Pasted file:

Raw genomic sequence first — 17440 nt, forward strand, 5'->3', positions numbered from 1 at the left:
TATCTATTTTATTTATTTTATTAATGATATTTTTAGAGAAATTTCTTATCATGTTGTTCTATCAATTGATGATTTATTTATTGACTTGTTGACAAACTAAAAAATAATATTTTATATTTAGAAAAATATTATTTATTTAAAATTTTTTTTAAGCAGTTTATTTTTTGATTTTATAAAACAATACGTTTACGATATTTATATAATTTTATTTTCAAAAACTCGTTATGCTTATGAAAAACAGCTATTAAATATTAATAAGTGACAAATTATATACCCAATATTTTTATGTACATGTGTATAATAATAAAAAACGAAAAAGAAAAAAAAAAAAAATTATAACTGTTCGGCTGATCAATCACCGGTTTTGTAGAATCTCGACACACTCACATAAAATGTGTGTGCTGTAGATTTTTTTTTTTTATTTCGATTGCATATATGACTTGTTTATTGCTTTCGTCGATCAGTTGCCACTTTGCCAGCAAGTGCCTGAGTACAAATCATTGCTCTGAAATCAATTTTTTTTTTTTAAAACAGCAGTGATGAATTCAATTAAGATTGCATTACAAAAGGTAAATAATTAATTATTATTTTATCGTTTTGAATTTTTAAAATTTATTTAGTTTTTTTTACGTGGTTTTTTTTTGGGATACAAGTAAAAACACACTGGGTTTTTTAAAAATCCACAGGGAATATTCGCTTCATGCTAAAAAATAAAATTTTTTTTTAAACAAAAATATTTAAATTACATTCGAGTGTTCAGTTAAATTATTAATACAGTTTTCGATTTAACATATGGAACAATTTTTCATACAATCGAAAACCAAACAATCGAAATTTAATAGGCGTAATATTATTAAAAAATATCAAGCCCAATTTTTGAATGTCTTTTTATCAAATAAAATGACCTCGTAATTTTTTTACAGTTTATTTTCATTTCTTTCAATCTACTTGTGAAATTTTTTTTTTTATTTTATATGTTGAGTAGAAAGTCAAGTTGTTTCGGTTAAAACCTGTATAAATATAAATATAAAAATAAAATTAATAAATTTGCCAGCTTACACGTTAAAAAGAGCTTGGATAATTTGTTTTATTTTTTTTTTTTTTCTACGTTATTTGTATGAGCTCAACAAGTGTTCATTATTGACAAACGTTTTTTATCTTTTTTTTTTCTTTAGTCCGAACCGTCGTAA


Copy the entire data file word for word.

Raw genomic sequence first — 17440 nt, forward strand, 5'->3', positions numbered from 1 at the left:
TATCTATTTTATTTATTTTATTAATGATATTTTTAGAGAAATTTCTTATCATGTTGTTCTATCAATTGATGATTTATTTATTGACTTGTTGACAAACTAAAAAATAATATTTTATATTTAGAAAAATATTATTTATTTAAAATTTTTTTTAAGCAGTTTATTTTTTGATTTTATAAAACAATACGTTTACGATATTTATATAATTTTATTTTCAAAAACTCGTTATGCTTATGAAAAACAGCTATTAAATATTAATAAGTGACAAATTATATACCCAATATTTTTATGTACATGTGTATAATAATAAAAAACGAAAAAGAAAAAAAAAAAAAATTATAACTGTTCGGCTGATCAATCACCGGTTTTGTAGAATCTCGACACACTCACATAAAATGTGTGTGCTGTAGATTTTTTTTTTTTATTTCGATTGCATATATGACTTGTTTATTGCTTTCGTCGATCAGTTGCCACTTTGCCAGCAAGTGCCTGAGTACAAATCATTGCTCTGAAATCAATTTTTTTTTTTTAAAACAGCAGTGATGAATTCAATTAAGATTGCATTACAAAAGGTAAATAATTAATTATTATTTTATCGTTTTGAATTTTTAAAATTTATTTAGTTTTTTTTACGTGGTTTTTTTTTGGGATACAAGTAAAAACACACTGGGTTTTTTAAAAATCCACAGGGAATATTCGCTTCATGCTAAAAAATAAAATTTTTTTTTAAACAAAAATATTTAAATTACATTCGAGTGTTCAGTTAAATTATTAATACAGTTTTCGATTTAACATATGGAACAATTTTTCATACAATCGAAAACCAAACAATCGAAATTTAATAGGCGTAATATTATTAAAAAATATCAAGCCCAATTTTTGAATGTCTTTTTATCAAATAAAATGACCTCGTAATTTTTTTACAGTTTATTTTCATTTCTTTCAATCTACTTGTGAAATTTTTTTTTTTATTTTATATGTTGAGTAGAAAGTCAAGTTGTTTCGGTTAAAACCTGTATAAATATAAATATAAAAATAAAATTAATAAATTTGCCAGCTTACACGTTAAAAAGAGCTTGGATAATTTGTTTTATTTTTTTTTTTTTTCTACGTTATTTGTATGAGCTCAACAAGTGTTCATTATTGACAAACGTTTTTTATCTTTTTTTTTTCTTTAGTCCGAACCGTCGTAA